Critical Essay on <i>36 Views</i>

(Drama for Students)

Naomi Iizuka’s play 36 Views takes its name from a series of woodblock prints by nineteenth-century Japanese artist Hokusai. The series is entitled 36 Views of Mount Fuji. Despite its title, the series consists of forty-six prints. Even before a character casts a single word, Iizuka, with her creative title, has foreshadowed that her play will be rich with questions concerning what is real and authentic.

The first half of act 1 is set at a party for a renowned, reclusive contemporary artist named Utagawa. The party is being held at Darius Wheeler’s loft space. Although the artist has yet to arrive, many people are mingling in Wheeler’s loft. Wheeler approaches Setsuko Hearn and their conversation quickly becomes philosophical. They are discussing beauty when Wheeler presents Hearn with a ninehundred- year-old jade figure. Wheeler holds the jade figure and states, ‘‘human touch, it alters the stone, there’s a kind of chemical reaction, it actually changes the color of the stone. With each touch it changes over time, almost imperceptible, impossible to replicate. Very old jade like this, it comes in these translucent colors I can’t describe, beautiful, unimaginably beautiful.’’ With subtlety, Wheeler has revealed that he views beauty as something in flux, something changing and, thus, impermanent. The jade is beautiful, and yet it is dynamic. Even though it is different with each touch, it is always beautiful. Wheeler is enamored and repulsed by this because he wants to be perceived as a philistine. Outwardly, he projects the image that he sees nothing but monetary value in the art that he deals. However, deep inside his soul, as shown in his love of his jade figure, Wheeler is truly drawn to the philosophical aesthetic in a thing.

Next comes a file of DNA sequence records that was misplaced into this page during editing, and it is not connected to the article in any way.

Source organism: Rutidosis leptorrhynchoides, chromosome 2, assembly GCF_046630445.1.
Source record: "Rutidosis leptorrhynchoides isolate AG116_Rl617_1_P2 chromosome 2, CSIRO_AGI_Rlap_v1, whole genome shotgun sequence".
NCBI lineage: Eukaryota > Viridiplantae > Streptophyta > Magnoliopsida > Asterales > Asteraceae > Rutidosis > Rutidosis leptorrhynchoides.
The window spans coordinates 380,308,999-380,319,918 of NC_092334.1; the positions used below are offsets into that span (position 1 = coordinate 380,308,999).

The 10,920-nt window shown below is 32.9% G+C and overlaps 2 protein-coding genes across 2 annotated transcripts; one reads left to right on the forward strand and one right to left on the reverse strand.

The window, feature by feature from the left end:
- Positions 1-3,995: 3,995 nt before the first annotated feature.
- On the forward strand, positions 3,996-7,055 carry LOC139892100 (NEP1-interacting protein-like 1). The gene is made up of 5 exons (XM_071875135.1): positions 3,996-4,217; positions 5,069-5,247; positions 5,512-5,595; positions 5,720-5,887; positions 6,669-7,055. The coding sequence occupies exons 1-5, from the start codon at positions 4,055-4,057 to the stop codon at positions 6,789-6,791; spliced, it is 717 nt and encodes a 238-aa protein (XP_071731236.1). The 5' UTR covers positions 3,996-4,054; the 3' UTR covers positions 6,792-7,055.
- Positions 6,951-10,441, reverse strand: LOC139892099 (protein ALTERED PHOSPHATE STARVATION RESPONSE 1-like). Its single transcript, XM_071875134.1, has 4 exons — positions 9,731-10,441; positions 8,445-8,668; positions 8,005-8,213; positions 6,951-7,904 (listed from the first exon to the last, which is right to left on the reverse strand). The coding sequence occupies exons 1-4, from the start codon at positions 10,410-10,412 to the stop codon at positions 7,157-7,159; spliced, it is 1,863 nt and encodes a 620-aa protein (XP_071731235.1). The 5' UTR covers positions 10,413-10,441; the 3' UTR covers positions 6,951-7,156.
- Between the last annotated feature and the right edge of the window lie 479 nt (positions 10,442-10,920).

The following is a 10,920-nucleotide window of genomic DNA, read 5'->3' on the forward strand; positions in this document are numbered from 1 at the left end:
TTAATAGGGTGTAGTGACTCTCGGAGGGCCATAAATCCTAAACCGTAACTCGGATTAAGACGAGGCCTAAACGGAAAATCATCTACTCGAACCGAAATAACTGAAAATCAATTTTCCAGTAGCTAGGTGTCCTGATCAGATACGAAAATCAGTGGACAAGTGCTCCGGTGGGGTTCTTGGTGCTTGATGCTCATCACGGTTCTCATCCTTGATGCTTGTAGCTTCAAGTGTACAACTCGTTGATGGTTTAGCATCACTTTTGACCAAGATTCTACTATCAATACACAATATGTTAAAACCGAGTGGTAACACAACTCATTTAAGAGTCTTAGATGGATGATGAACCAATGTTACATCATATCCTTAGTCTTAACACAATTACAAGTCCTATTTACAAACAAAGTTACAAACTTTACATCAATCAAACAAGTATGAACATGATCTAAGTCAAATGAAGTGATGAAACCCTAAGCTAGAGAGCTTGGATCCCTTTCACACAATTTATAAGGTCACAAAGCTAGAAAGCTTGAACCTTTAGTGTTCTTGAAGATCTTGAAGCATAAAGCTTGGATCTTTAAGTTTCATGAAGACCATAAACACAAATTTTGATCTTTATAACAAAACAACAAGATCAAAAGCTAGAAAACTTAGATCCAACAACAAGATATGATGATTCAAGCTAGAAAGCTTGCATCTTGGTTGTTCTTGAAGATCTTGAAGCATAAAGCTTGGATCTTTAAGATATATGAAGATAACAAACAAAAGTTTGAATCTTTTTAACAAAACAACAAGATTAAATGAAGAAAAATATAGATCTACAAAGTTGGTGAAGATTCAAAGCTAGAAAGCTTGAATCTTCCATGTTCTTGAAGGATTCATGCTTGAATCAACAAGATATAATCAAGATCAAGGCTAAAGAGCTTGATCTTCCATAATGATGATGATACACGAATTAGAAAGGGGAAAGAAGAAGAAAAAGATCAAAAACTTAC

Iizuka raises interesting questions as the characters in the play have conversations about the authenticity of art at Wheeler’s party. For example, Claire Tsong and Elizabeth Newman-Orr are having a conversation over several pieces in Wheeler’s loft space. As the two characters view an art object, Iizuka writes:

ELIZABETH NEWMAN-ORR: . . . . Real? CLAIRE TSONG: Iffy. ELIZABETH NEWMAN-ORR: It looks real. CLAIRE TSONG: Lots of things look real. . . . ELIZABETH NEWMAN-ORR: You sound like an expert. CLAIRE TSONG: It’s not about expertise. It’s all about the eye. ELIZABETH NEWMAN-ORR: The eye? That sounds so hoodoo. CLAIRE TSONG: It’s like it’s physical, you know. I’m talking about a physical sensation, an instinct. It is like there’s an invisible thread between you and this thing.

In this exchange, Iizuka builds into the fabric of the play a philosophical concept of human understanding: the relation between objects and perception as a construct of reality. Tsong’s ‘‘invisible thread’’ is an example of eighteenth-century philosopher David Hume’s theory of ideas and impressions. For Hume, impressions are ‘‘all our more lively perceptions, when we hear, or see, or feel, or love, or hate, or desire, or will.’’ Ideas, on the other hand, derive from impressions that occur in the mind. Hume states, ‘‘All ideas, especially abstract ones, are naturally faint and obscure: the mind has but a slender hold of them.’’ The ‘‘invisible thread’’ is the relation between an impression and an idea. Even though Newman-Orr thinks that Tsong’s ‘‘eye’’ sounds like hoodoo, it is actually quite reasonable. Tsong is able, through training and through paying special attention to her impressions, to organize her ideas to create a keen knowledge of authentic art objects.